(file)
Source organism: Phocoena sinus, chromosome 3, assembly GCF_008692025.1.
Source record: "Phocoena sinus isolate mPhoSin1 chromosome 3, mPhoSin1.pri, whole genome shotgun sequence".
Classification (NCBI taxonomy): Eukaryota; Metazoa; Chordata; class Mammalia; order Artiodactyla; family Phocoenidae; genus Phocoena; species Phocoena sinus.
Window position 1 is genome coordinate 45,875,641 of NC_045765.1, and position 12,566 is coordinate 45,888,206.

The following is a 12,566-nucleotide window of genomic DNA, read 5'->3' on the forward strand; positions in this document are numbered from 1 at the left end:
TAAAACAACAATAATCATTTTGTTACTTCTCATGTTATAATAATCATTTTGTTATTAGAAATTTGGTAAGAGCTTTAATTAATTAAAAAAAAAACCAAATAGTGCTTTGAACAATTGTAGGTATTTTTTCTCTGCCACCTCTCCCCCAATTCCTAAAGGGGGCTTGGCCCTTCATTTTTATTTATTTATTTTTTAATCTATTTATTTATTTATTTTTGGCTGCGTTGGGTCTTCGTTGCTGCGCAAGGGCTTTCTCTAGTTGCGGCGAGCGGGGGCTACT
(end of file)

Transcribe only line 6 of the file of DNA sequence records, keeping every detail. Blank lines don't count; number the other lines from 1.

TAAAACAACAATAATCATTTTGTTACTTCTCATGTTATAATAATCATTTTGTTATTAGAAATTTGGTAAGAGCTTTAATTAATTAAAAAAAAAACCAAATAGTGCTTTGAACAATTGTAGGTATTTTTTCTCTGCCACCTCTCCCCCAATTCCTAAAGGGGGCTTGGCCCTTCATTTTTATTTATTTATTTTTTAATCTATTTATTTATTTATTTTTGGCTGCGTTGGGTCTTCGTTGCTGCGCAAGGGCTTTCTCTAGTTGCGGCGAGCGGGGGCTACT